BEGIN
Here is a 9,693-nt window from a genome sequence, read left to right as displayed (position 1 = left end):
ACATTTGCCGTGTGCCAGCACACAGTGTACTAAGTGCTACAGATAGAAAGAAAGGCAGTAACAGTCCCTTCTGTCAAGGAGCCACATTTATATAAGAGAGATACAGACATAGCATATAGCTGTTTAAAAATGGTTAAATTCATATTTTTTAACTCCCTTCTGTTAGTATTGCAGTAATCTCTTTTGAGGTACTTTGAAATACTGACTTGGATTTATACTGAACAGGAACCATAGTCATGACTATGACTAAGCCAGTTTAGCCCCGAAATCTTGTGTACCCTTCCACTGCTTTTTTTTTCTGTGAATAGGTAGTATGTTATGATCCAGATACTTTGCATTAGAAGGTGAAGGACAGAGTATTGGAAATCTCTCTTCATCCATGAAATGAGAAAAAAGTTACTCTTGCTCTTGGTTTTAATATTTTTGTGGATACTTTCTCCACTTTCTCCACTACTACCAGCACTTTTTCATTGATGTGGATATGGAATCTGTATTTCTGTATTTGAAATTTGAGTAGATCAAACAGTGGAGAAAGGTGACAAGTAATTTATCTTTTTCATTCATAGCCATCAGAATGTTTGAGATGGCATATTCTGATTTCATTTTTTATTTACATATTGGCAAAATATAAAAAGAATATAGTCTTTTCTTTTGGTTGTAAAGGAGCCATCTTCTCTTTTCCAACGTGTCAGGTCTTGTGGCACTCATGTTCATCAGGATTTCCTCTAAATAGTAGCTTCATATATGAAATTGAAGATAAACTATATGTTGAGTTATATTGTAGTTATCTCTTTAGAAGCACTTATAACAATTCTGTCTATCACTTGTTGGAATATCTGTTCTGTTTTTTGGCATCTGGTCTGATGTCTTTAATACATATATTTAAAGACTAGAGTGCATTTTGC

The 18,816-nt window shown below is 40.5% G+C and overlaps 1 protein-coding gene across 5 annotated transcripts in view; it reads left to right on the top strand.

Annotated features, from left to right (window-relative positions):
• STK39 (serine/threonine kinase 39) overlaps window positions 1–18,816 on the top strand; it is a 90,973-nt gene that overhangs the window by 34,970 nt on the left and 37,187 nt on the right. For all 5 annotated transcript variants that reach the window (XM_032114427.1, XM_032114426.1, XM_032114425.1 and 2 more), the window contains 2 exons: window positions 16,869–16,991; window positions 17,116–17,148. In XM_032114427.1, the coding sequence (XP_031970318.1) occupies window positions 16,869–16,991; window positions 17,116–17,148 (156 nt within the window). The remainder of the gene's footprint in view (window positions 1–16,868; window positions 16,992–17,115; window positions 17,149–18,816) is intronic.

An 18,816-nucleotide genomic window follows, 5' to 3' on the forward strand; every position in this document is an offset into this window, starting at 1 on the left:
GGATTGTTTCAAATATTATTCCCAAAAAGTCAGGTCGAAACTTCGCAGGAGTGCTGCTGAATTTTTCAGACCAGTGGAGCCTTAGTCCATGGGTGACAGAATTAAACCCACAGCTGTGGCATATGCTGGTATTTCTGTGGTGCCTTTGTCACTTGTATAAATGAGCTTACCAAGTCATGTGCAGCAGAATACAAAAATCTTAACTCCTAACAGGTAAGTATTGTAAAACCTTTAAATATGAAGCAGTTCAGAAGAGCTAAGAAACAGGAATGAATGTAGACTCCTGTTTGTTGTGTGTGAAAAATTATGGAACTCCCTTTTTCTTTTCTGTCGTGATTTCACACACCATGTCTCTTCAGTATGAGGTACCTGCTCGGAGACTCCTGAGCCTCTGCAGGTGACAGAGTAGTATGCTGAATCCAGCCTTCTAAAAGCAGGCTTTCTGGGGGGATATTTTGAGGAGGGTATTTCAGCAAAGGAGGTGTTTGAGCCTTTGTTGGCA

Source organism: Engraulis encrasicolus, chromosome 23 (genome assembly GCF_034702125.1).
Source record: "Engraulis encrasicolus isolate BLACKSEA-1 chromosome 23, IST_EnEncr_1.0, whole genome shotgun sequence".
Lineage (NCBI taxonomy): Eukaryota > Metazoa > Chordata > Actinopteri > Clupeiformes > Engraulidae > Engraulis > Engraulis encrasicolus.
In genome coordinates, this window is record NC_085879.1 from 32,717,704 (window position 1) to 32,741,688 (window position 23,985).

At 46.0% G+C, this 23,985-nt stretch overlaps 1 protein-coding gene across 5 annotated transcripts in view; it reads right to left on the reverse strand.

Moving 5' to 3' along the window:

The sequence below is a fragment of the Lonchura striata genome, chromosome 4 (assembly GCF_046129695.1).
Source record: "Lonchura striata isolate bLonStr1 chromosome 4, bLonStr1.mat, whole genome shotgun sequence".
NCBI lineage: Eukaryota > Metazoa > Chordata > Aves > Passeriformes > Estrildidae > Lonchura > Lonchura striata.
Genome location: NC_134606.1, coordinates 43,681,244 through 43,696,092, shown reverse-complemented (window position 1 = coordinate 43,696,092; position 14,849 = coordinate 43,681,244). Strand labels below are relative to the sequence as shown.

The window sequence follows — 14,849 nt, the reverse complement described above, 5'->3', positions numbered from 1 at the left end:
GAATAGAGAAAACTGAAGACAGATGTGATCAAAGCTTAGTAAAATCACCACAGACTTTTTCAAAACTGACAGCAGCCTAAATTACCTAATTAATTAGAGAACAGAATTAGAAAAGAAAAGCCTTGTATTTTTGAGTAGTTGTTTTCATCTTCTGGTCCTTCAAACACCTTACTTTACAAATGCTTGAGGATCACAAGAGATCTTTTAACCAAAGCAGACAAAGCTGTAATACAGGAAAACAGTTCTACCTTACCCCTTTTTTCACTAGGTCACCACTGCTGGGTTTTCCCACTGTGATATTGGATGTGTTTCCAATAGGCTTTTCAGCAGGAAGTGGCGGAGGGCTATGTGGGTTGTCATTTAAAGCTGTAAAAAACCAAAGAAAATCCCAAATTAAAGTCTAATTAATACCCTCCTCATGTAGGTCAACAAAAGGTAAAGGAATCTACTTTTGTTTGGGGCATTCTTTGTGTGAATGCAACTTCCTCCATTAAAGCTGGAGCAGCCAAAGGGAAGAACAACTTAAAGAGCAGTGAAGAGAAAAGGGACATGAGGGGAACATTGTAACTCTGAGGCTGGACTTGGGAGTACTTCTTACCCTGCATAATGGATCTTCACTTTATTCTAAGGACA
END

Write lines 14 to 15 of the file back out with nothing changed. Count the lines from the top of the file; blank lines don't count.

The sequence below is a fragment of the Lonchura striata genome, chromosome 4 (assembly GCF_046129695.1).
Source record: "Lonchura striata isolate bLonStr1 chromosome 4, bLonStr1.mat, whole genome shotgun sequence".